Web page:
Climate change didn’t cause Hurricane Irma, the most powerful storm to form in the open Atlantic Ocean, but did make it much stronger, scientists in Germany and the U.K. said.
Irma made landfall in the Caribbean early Wednesday and barreled toward Puerto Rico on a path that may bring it ashore in Florida and destroy so much property that damages surpass Hurricane Katrina.
“Unfortunately, the physicality is very clear: Hurricanes get their destructive energy from the warmth of the ocean, and the region’s water temperatures are super elevated,” said Anders Levermann, a climate scientist at the Potsdam Institute for Climate Impact Research, in an emailed statement on Wednesday.
Irma comes less than two weeks after Hurricane Harvey smashed ashore in Texas, knocking offline almost a quarter of U.S. oil refining capacity and causing widespread damage, power outages and flooding. Climate change can “badly exacerbate” the impact of the hurricanes, even if it’s not the initial cause, he said.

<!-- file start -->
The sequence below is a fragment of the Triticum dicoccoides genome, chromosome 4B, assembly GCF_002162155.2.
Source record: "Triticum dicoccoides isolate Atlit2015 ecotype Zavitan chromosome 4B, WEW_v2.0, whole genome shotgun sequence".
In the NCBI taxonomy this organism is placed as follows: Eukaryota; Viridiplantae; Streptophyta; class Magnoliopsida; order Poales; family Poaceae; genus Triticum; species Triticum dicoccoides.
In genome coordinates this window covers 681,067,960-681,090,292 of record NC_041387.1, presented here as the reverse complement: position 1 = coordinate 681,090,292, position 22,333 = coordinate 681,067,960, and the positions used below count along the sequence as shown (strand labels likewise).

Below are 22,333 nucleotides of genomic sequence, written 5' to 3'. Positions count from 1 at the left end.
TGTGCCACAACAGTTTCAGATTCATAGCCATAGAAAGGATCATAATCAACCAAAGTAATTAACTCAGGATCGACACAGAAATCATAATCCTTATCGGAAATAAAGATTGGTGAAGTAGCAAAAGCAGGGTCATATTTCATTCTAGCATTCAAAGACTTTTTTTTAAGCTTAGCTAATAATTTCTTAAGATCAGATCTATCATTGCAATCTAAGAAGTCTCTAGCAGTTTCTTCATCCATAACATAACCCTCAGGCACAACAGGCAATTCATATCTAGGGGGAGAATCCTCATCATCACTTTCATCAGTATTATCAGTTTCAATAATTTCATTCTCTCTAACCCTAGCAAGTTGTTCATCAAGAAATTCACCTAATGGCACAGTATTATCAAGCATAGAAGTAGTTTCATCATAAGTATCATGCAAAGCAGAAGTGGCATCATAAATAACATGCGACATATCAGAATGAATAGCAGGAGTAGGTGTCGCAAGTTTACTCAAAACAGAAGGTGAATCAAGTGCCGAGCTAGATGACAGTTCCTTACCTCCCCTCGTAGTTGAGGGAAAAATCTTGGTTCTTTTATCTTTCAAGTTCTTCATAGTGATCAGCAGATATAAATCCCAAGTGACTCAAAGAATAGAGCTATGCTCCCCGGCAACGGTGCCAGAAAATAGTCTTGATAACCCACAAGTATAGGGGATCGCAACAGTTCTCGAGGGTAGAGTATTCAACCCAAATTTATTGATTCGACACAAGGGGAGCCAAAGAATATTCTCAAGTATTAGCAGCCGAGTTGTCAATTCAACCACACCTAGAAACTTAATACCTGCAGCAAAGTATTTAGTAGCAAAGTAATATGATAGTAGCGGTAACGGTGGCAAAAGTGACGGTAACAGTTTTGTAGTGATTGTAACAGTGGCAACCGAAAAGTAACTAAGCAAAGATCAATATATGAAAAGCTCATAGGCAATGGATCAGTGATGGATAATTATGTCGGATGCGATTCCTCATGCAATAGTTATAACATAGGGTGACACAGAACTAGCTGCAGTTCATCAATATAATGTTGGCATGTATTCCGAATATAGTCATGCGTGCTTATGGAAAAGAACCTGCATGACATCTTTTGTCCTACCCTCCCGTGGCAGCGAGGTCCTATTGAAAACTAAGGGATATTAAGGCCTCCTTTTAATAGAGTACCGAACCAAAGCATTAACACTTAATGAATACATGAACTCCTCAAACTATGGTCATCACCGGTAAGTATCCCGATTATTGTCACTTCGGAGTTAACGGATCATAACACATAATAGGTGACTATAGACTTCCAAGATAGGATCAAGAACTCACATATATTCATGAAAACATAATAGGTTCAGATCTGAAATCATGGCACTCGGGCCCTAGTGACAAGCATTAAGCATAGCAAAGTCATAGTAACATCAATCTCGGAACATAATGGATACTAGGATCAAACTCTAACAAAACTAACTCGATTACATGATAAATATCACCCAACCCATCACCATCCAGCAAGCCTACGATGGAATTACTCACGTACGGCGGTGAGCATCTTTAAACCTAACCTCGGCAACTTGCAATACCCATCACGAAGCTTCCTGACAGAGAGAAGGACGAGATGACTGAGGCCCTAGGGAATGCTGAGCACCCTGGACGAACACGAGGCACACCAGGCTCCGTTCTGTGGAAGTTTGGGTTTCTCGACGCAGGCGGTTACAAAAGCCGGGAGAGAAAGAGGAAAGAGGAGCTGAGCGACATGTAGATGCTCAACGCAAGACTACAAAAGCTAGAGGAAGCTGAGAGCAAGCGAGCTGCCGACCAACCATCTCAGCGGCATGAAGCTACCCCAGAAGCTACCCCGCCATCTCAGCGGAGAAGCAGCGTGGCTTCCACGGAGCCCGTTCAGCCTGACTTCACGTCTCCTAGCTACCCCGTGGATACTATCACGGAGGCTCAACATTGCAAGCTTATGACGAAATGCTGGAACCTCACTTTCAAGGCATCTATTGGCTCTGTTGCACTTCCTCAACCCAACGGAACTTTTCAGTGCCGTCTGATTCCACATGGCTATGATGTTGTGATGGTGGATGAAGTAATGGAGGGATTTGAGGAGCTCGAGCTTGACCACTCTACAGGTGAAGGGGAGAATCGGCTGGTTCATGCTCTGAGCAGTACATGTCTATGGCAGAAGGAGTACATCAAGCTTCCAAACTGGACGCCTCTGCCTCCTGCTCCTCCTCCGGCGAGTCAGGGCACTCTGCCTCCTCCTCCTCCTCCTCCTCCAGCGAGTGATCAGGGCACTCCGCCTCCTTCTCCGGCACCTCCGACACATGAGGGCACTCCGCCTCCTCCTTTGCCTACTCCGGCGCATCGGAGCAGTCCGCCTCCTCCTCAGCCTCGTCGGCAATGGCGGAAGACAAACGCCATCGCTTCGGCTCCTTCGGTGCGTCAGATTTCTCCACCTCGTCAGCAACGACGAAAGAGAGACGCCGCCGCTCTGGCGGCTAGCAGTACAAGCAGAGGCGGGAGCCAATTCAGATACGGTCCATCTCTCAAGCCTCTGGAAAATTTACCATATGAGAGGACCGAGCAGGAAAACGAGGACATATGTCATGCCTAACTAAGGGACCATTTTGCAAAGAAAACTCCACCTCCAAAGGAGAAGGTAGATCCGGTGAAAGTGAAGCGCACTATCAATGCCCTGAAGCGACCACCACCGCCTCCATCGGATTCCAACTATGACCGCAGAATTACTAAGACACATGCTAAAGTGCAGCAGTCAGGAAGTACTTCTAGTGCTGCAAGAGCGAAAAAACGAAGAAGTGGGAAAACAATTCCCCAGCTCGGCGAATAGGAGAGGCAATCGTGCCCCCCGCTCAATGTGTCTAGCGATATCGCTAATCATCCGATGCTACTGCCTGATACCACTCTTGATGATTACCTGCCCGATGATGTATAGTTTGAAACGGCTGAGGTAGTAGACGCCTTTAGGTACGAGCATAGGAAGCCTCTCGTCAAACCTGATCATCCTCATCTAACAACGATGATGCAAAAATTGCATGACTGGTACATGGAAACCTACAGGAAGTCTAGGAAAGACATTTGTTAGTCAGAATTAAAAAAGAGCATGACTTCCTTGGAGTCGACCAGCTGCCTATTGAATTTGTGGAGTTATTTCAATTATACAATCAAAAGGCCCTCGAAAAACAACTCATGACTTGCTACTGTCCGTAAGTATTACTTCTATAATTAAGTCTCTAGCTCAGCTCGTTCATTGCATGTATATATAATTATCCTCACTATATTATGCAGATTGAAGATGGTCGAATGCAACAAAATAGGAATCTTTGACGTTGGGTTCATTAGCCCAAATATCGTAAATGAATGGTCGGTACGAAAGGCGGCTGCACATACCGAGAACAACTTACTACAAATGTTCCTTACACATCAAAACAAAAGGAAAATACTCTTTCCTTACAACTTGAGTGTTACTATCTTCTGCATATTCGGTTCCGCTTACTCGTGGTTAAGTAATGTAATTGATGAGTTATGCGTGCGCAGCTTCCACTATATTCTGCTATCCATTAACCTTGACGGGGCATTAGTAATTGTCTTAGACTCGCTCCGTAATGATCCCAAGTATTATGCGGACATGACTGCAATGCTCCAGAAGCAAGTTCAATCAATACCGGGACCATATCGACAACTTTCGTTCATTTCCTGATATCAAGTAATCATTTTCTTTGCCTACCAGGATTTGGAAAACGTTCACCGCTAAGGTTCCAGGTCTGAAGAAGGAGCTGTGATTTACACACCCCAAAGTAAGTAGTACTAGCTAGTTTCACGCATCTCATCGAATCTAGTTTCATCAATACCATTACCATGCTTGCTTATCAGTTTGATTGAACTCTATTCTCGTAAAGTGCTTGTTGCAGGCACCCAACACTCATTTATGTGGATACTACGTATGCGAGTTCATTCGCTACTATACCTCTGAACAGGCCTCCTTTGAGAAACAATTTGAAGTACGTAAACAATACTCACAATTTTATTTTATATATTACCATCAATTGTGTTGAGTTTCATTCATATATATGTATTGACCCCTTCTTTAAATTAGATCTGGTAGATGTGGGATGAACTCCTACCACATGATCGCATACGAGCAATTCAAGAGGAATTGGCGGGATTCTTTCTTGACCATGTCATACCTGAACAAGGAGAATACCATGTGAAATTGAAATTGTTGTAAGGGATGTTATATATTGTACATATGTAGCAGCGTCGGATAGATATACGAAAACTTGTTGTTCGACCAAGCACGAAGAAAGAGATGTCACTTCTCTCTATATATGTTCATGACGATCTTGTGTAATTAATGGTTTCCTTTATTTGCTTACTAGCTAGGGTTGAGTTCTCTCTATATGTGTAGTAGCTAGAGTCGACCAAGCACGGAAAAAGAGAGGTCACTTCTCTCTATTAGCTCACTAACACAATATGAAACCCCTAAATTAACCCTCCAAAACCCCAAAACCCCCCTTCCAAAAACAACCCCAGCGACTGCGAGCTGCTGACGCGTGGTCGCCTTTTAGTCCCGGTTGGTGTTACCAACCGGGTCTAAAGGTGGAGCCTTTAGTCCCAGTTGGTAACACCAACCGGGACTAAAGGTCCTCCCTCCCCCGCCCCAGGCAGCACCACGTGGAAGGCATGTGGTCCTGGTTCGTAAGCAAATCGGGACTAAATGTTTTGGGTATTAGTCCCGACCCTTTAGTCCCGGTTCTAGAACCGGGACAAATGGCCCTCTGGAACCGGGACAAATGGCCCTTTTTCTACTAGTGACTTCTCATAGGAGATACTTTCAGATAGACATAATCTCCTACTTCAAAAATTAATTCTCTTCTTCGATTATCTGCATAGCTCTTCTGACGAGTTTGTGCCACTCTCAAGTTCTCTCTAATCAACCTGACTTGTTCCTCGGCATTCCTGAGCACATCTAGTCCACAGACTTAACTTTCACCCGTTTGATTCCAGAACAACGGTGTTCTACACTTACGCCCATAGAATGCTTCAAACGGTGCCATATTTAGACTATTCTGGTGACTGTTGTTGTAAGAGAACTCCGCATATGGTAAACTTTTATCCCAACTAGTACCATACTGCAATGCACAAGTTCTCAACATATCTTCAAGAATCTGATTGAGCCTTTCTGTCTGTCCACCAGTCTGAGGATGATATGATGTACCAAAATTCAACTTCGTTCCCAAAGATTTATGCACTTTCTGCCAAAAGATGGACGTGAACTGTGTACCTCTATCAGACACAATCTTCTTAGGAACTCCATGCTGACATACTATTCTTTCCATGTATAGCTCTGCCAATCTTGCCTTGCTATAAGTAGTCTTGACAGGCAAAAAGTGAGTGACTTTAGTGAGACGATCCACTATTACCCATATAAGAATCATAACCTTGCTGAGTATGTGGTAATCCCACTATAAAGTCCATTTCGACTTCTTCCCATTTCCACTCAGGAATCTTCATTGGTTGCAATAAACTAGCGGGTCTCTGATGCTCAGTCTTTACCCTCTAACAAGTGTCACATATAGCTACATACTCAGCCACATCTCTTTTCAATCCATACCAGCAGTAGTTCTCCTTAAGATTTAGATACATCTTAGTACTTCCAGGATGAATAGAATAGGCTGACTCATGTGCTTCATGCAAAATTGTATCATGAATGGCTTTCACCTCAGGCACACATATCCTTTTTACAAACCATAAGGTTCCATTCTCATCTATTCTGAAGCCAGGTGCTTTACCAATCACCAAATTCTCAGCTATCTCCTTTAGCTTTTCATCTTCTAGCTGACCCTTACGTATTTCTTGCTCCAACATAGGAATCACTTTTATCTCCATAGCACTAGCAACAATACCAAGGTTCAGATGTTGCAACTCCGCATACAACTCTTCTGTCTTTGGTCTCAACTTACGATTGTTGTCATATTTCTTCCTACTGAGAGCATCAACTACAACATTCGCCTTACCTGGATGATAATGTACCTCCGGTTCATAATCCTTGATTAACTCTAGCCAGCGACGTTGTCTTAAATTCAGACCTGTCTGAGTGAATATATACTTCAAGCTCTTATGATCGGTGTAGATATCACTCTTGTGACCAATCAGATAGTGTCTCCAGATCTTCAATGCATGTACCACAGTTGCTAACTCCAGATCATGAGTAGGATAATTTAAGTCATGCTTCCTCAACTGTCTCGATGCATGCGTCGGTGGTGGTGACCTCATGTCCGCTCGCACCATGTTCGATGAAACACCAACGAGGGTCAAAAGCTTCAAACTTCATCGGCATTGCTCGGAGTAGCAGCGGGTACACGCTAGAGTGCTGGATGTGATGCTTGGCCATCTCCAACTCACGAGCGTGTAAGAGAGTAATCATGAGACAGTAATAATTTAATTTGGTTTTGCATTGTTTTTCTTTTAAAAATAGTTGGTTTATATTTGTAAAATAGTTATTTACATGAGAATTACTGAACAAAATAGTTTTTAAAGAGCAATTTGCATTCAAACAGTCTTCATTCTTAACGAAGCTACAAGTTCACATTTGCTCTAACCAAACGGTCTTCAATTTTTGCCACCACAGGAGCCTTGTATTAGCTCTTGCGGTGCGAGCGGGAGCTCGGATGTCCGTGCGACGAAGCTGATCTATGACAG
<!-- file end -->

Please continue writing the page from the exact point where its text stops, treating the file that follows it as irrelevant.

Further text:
“Burning coal, oil and gas warms our planet and that way supplies energy for the build-up of ever more powerful tropical storms,” said Levermann.
U.S. President Donald Trump said in a series of tweets that the hurricane looks like the largest ever recorded in the Atlantic, and that he was “watching it closely”.
Higher than average sea-surface temperatures “are fueling Hurricane Irma, giving additional energy and moisture,” according to an emailed statement from Julian Heming, a hurricane expert at the U.K.’s Met Office.
“A hurricane of this magnitude will have impacts extending far from its center, so it’s important for residents not to focus on the exact forecast track but to consider the system as a whole,” he said. “Intense rainfall, flash floods, extreme winds and a life-threatening storm surge will severely affect communities over a wide area.”
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